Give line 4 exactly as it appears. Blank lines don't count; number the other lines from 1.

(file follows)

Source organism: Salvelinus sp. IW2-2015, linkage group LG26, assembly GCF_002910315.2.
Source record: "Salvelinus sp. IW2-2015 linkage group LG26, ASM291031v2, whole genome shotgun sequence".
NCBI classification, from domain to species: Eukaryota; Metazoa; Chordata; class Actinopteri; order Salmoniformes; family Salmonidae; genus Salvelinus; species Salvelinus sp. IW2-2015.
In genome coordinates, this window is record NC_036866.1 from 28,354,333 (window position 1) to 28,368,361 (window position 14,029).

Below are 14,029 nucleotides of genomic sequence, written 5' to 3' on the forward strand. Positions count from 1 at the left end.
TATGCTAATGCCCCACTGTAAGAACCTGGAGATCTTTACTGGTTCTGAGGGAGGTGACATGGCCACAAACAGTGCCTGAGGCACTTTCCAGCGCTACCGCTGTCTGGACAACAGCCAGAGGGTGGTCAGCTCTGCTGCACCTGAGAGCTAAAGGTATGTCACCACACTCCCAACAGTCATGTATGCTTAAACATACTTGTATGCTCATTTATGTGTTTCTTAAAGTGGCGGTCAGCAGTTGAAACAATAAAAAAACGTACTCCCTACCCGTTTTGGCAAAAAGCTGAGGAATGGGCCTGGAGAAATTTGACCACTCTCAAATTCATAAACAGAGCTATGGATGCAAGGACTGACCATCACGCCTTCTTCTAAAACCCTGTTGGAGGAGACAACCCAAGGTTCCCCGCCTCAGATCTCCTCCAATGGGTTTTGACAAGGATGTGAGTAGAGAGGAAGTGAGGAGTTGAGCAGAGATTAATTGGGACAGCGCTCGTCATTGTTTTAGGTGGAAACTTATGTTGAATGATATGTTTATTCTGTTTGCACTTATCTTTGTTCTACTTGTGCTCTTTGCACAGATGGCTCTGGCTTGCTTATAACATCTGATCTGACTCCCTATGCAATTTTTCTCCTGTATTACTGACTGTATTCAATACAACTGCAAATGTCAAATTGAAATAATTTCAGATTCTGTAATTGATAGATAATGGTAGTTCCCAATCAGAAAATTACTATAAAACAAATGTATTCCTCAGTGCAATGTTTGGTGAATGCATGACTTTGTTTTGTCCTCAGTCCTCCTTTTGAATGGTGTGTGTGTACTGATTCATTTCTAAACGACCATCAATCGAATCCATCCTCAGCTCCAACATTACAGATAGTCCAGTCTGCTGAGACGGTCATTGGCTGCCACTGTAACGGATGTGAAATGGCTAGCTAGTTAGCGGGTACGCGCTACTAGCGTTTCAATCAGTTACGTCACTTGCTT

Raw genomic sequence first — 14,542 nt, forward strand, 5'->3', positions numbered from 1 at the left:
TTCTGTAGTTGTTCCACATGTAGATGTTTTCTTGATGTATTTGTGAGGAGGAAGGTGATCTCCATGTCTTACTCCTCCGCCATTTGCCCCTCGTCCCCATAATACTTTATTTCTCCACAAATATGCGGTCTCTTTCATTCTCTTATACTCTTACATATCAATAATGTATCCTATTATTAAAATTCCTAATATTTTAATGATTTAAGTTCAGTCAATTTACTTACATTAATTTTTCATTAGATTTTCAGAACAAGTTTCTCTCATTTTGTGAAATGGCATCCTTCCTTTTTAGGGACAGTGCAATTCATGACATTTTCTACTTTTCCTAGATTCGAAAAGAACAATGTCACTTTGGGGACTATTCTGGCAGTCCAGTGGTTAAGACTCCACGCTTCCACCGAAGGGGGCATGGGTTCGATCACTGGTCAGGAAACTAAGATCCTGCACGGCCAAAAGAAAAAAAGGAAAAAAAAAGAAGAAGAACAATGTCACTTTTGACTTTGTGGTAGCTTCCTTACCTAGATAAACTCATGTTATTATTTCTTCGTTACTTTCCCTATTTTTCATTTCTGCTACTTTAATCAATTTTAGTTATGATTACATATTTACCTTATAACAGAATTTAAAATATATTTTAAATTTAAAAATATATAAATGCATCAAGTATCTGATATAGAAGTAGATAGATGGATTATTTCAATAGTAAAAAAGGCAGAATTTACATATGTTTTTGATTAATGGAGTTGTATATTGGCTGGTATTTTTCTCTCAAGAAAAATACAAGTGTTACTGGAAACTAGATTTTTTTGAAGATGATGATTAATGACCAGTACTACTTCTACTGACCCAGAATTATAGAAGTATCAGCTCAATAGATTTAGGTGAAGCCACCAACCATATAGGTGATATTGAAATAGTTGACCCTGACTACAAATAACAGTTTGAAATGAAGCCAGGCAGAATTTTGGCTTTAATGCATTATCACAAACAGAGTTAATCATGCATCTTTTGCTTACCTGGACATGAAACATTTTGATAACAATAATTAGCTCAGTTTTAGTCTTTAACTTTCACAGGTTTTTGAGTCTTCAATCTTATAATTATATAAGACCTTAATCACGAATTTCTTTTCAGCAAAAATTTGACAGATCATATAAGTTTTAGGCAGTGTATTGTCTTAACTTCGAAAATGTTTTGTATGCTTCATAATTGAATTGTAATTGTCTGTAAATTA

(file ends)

In genome coordinates, this window is record NC_036866.1 from 28,354,333 (window position 1) to 28,368,361 (window position 14,029).